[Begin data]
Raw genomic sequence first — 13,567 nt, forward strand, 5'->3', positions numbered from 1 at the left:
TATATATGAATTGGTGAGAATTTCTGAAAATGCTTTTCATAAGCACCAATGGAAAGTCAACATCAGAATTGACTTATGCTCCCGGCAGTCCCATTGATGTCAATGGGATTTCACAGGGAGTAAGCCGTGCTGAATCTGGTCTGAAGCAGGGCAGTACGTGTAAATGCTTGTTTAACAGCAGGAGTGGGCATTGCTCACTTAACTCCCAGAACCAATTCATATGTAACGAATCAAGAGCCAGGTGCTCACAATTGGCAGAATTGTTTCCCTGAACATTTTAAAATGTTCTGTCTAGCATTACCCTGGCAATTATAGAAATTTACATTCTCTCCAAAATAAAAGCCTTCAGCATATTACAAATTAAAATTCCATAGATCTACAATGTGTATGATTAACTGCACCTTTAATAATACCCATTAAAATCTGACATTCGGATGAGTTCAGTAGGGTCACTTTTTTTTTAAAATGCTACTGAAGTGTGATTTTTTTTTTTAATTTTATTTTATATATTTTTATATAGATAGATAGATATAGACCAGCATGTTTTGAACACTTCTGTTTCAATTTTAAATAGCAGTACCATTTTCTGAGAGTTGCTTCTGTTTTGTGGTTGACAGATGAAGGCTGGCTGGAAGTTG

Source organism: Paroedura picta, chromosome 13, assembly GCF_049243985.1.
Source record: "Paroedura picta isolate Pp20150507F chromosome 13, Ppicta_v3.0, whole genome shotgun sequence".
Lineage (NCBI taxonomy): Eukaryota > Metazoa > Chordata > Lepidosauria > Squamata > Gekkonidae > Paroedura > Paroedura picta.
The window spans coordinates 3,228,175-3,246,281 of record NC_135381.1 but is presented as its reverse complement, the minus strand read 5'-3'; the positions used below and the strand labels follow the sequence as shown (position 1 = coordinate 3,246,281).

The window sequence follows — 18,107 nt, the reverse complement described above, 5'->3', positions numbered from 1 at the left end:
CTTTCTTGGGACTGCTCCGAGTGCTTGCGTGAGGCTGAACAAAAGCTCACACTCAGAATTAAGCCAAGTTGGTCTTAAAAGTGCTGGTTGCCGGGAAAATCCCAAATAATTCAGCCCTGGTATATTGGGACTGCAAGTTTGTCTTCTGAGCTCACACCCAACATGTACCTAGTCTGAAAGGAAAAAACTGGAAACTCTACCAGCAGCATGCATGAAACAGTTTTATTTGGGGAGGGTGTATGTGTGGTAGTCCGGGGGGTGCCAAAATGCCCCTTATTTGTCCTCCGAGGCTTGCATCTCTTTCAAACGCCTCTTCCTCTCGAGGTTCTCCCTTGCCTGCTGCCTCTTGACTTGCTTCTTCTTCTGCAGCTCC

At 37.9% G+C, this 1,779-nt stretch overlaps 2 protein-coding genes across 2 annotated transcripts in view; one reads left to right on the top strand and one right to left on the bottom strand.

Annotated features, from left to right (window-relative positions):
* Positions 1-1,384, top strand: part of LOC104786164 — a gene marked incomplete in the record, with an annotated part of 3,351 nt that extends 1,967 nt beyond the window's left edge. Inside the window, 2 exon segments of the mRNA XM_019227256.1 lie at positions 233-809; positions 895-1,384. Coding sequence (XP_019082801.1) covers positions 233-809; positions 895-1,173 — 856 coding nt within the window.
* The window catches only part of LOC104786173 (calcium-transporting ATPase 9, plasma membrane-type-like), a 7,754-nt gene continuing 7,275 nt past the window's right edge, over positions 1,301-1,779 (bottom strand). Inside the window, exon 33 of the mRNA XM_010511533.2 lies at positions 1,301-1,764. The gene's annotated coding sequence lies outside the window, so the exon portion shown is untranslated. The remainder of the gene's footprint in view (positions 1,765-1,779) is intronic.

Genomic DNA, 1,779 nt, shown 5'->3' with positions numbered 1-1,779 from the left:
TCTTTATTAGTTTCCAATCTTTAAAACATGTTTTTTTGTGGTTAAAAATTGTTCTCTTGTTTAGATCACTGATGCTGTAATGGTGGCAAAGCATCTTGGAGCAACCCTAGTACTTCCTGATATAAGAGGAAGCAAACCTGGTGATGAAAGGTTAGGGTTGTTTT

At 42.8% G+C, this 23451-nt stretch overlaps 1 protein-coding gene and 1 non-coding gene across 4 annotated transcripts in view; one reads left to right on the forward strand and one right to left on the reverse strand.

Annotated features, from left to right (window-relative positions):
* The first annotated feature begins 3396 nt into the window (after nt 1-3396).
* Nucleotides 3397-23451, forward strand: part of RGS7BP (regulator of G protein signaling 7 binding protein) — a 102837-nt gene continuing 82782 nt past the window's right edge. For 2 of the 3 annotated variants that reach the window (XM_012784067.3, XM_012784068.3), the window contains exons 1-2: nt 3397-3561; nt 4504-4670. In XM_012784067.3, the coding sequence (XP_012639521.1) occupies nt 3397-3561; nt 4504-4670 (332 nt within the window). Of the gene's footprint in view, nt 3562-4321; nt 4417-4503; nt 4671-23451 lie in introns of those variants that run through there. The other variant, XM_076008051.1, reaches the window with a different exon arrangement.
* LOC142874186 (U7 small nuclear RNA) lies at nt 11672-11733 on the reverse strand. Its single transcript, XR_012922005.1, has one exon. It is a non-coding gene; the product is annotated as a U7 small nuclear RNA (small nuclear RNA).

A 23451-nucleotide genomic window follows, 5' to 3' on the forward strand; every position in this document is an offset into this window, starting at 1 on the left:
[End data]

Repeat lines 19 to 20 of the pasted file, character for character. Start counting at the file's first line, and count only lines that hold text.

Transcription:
* LOC142874186 (U7 small nuclear RNA) lies at nt 11672-11733 on the reverse strand. Its single transcript, XR_012922005.1, has one exon. It is a non-coding gene; the product is annotated as a U7 small nuclear RNA (small nuclear RNA).

A 23451-nucleotide genomic window follows, 5' to 3' on the forward strand; every position in this document is an offset into this window, starting at 1 on the left: